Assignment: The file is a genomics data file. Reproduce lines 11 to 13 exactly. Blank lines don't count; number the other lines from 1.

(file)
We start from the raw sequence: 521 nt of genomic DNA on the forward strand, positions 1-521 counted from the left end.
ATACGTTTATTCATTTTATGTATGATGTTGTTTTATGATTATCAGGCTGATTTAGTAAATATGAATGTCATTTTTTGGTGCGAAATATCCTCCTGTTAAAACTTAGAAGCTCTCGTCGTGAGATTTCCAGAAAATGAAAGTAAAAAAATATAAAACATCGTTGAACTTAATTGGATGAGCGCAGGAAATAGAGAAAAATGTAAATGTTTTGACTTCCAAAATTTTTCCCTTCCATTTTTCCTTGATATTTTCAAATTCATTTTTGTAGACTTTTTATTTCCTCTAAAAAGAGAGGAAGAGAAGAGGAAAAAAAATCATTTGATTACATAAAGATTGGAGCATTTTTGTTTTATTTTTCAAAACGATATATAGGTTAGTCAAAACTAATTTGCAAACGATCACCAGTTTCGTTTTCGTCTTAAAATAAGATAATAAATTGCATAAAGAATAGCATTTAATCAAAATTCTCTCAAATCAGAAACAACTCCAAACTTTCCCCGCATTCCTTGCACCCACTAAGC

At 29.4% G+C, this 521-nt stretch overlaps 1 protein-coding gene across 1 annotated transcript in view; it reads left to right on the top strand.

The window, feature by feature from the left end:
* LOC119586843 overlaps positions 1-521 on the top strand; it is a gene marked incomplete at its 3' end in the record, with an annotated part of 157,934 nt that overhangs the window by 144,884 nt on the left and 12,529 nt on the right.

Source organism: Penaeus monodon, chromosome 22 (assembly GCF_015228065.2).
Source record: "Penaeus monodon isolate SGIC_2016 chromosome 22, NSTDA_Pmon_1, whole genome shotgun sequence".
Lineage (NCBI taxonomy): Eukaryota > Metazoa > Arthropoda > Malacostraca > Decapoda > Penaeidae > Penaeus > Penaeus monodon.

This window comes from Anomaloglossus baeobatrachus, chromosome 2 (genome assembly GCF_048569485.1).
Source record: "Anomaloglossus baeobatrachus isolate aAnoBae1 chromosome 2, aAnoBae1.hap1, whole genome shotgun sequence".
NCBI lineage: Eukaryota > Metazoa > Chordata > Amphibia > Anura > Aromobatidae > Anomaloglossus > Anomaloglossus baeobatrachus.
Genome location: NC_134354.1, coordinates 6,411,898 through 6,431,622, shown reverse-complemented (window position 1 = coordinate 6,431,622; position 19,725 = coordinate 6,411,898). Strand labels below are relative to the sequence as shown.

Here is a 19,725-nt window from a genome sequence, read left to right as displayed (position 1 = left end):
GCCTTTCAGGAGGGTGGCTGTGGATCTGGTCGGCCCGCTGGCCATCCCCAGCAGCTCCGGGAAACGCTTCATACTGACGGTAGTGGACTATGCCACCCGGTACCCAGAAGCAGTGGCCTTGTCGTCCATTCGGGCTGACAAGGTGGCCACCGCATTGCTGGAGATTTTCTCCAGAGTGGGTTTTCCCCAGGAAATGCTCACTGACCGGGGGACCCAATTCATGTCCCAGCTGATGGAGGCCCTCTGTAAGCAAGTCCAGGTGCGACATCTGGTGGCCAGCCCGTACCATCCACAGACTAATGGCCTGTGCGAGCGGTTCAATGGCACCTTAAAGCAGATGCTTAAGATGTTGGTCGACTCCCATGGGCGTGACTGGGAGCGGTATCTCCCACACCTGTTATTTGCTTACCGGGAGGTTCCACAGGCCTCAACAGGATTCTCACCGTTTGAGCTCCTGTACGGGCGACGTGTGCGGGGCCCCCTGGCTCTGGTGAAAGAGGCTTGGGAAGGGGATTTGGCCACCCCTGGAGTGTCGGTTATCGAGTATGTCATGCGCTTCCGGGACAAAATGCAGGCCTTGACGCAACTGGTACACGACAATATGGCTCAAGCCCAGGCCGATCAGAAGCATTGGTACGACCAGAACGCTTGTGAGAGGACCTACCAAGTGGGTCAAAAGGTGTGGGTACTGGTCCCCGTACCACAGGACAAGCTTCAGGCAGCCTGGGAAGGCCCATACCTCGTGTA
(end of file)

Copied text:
NCBI lineage: Eukaryota > Metazoa > Chordata > Amphibia > Anura > Aromobatidae > Anomaloglossus > Anomaloglossus baeobatrachus.
Genome location: NC_134354.1, coordinates 6,411,898 through 6,431,622, shown reverse-complemented (window position 1 = coordinate 6,431,622; position 19,725 = coordinate 6,411,898). Strand labels below are relative to the sequence as shown.

Here is a 19,725-nt window from a genome sequence, read left to right as displayed (position 1 = left end):